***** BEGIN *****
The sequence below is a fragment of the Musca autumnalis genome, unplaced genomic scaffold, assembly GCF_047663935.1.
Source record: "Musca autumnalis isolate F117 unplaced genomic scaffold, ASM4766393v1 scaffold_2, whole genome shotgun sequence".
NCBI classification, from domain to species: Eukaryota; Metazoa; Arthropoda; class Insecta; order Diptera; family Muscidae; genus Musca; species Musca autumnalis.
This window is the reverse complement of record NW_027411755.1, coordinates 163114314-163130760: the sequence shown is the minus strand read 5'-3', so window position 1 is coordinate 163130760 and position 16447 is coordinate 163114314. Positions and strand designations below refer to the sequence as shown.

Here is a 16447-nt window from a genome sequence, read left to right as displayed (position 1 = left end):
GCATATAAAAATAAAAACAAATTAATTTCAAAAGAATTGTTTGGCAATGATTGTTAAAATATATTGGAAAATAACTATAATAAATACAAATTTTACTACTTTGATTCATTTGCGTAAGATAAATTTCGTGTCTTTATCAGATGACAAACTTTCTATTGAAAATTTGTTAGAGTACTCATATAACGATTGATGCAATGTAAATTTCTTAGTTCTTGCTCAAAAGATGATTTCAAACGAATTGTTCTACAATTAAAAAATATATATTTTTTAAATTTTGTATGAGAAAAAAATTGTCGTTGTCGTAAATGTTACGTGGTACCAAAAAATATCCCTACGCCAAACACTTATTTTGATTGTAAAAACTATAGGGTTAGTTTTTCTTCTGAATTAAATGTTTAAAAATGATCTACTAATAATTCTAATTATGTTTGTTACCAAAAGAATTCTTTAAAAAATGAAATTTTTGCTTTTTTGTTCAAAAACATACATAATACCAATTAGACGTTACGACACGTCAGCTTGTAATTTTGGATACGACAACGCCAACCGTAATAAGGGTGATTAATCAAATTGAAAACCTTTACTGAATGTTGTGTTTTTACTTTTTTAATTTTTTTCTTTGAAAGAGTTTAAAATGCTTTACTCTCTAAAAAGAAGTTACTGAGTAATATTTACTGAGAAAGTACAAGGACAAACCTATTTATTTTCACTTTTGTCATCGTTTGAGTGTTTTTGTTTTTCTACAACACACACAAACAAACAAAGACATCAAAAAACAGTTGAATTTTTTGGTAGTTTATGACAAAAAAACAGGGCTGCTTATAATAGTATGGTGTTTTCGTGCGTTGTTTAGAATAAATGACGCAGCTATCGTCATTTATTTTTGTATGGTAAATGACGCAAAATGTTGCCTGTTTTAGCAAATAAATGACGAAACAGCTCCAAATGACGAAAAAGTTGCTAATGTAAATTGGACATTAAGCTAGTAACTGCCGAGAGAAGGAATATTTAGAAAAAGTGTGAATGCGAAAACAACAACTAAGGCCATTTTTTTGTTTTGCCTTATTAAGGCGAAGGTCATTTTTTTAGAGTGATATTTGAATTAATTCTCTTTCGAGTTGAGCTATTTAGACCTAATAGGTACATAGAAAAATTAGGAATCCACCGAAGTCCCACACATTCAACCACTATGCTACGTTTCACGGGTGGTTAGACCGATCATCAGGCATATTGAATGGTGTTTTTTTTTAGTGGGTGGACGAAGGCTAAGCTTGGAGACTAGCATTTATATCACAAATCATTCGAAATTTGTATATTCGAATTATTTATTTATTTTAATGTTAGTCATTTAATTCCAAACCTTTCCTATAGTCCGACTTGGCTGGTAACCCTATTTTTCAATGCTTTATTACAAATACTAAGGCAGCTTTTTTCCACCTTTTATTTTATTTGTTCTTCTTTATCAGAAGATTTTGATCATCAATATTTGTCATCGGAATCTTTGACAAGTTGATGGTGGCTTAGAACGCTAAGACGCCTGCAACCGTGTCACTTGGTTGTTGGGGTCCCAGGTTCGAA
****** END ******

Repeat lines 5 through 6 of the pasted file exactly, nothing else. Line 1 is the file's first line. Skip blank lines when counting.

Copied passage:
Here is a 16447-nt window from a genome sequence, read left to right as displayed (position 1 = left end):
GCATATAAAAATAAAAACAAATTAATTTCAAAAGAATTGTTTGGCAATGATTGTTAAAATATATTGGAAAATAACTATAATAAATACAAATTTTACTACTTTGATTCATTTGCGTAAGATAAATTTCGTGTCTTTATCAGATGACAAACTTTCTATTGAAAATTTGTTAGAGTACTCATATAACGATTGATGCAATGTAAATTTCTTAGTTCTTGCTCAAAAGATGATTTCAAACGAATTGTTCTACAATTAAAAAATATATATTTTTTAAATTTTGTATGAGAAAAAAATTGTCGTTGTCGTAAATGTTACGTGGTACCAAAAAATATCCCTACGCCAAACACTTATTTTGATTGTAAAAACTATAGGGTTAGTTTTTCTTCTGAATTAAATGTTTAAAAATGATCTACTAATAATTCTAATTATGTTTGTTACCAAAAGAATTCTTTAAAAAATGAAATTTTTGCTTTTTTGTTCAAAAACATACATAATACCAATTAGACGTTACGACACGTCAGCTTGTAATTTTGGATACGACAACGCCAACCGTAATAAGGGTGATTAATCAAATTGAAAACCTTTACTGAATGTTGTGTTTTTACTTTTTTAATTTTTTTCTTTGAAAGAGTTTAAAATGCTTTACTCTCTAAAAAGAAGTTACTGAGTAATATTTACTGAGAAAGTACAAGGACAAACCTATTTATTTTCACTTTTGTCATCGTTTGAGTGTTTTTGTTTTTCTACAACACACACAAACAAACAAAGACATCAAAAAACAGTTGAATTTTTTGGTAGTTTATGACAAAAAAACAGGGCTGCTTATAATAGTATGGTGTTTTCGTGCGTTGTTTAGAATAAATGACGCAGCTATCGTCATTTATTTTTGTATGGTAAATGACGCAAAATGTTGCCTGTTTTAGCAAATAAATGACGAAACAGCTCCAAATGACGAAAAAGTTGCTAATGTAAATTGGACATTAAGCTAGTAACTGCCGAGAGAAGGAATATTTAGAAAAAGTGTGAATGCGAAAACAACAACTAAGGCCATTTTTTTGTTTTGCCTTATTAAGGCGAAGGTCATTTTTTTAGAGTGATATTTGAATTAATTCTCTTTCGAGTTGAGCTATTTAGACCTAATAGGTACATAGAAAAATTAGGAATCCACCGAAGTCCCACACATTCAACCACTATGCTACGTTTCACGGGTGGTTAGACCGATCATCAGGCATATTGAATGGTGTTTTTTTTTAGTGGGTGGACGAAGGCTAAGCTTGGAGACTAGCATTTATATCACAAATCATTCGAAATTTGTATATTCGAATTATTTATTTATTTTAATGTTAGTCATTTAATTCCAAACCTTTCCTATAGTCCGACTTGGCTGGTAACCCTATTTTTCAATGCTTTATTACAAATACTAAGGCAGCTTTTTTCCACCTTTTATTTTATTTGTTCTTCTTTATCAGAAGATTTTGATCATCAATATTTGTCATCGGAATCTTTGACAAGTTGATGGTGGCTTAGAACGCTAAGACGCCTGCAACCGTGTCACTTGGTTGTTGGGGTCCCAGGTTCGAA